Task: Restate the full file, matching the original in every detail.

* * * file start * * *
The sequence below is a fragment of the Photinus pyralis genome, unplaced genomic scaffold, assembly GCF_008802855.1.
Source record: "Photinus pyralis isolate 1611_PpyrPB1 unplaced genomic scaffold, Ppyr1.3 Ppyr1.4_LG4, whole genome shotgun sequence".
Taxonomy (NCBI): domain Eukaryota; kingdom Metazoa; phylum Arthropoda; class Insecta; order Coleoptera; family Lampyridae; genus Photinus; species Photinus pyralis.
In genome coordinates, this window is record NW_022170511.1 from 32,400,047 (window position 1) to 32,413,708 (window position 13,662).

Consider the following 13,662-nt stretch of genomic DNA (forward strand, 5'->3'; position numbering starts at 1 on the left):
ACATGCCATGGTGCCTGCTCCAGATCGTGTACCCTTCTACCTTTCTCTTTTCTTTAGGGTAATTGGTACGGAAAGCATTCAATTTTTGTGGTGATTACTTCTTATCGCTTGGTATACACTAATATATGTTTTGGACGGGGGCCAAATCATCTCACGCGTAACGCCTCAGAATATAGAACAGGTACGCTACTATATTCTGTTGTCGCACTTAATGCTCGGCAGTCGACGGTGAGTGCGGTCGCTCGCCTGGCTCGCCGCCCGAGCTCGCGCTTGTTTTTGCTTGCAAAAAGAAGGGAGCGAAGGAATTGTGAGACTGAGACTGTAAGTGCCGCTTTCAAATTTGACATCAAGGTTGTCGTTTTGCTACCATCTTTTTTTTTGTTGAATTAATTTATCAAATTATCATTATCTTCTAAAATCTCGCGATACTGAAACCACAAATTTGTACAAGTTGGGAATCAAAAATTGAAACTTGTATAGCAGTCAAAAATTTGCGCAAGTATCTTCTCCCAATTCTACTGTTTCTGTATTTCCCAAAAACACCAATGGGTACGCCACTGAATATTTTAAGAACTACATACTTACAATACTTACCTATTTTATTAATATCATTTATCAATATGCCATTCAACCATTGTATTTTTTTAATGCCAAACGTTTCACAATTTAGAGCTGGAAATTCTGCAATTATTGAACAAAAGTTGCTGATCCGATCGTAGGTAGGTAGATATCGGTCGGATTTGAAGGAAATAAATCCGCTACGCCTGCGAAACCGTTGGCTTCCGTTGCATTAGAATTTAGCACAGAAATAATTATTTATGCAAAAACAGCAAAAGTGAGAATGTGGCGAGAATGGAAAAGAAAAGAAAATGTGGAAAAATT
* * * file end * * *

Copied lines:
The sequence below is a fragment of the Photinus pyralis genome, unplaced genomic scaffold, assembly GCF_008802855.1.
Source record: "Photinus pyralis isolate 1611_PpyrPB1 unplaced genomic scaffold, Ppyr1.3 Ppyr1.4_LG4, whole genome shotgun sequence".
Taxonomy (NCBI): domain Eukaryota; kingdom Metazoa; phylum Arthropoda; class Insecta; order Coleoptera; family Lampyridae; genus Photinus; species Photinus pyralis.
In genome coordinates, this window is record NW_022170511.1 from 32,400,047 (window position 1) to 32,413,708 (window position 13,662).

Consider the following 13,662-nt stretch of genomic DNA (forward strand, 5'->3'; position numbering starts at 1 on the left):
ACATGCCATGGTGCCTGCTCCAGATCGTGTACCCTTCTACCTTTCTCTTTTCTTTAGGGTAATTGGTACGGAAAGCATTCAATTTTTGTGGTGATTACTTCTTATCGCTTGGTATACACTAATATATGTTTTGGACGGGGGCCAAATCATCTCACGCGTAACGCCTCAGAATATAGAACAGGTACGCTACTATATTCTGTTGTCGCACTTAATGCTCGGCAGTCGACGGTGAGTGCGGTCGCTCGCCTGGCTCGCCGCCCGAGCTCGCGCTTGTTTTTGCTTGCAAAAAGAAGGGAGCGAAGGAATTGTGAGACTGAGACTGTAAGTGCCGCTTTCAAATTTGACATCAAGGTTGTCGTTTTGCTACCATCTTTTTTTTTGTTGAATTAATTTATCAAATTATCATTATCTTCTAAAATCTCGCGATACTGAAACCACAAATTTGTACAAGTTGGGAATCAAAAATTGAAACTTGTATAGCAGTCAAAAATTTGCGCAAGTATCTTCTCCCAATTCTACTGTTTCTGTATTTCCCAAAAACACCAATGGGTACGCCACTGAATATTTTAAGAACTACATACTTACAATACTTACCTATTTTATTAATATCATTTATCAATATGCCATTCAACCATTGTATTTTTTTAATGCCAAACGTTTCACAATTTAGAGCTGGAAATTCTGCAATTATTGAACAAAAGTTGCTGATCCGATCGTAGGTAGGTAGATATCGGTCGGATTTGAAGGAAATAAATCCGCTACGCCTGCGAAACCGTTGGCTTCCGTTGCATTAGAATTTAGCACAGAAATAATTATTTATGCAAAAACAGCAAAAGTGAGAATGTGGCGAGAATGGAAAAGAAAAGAAAATGTGGAAAAATT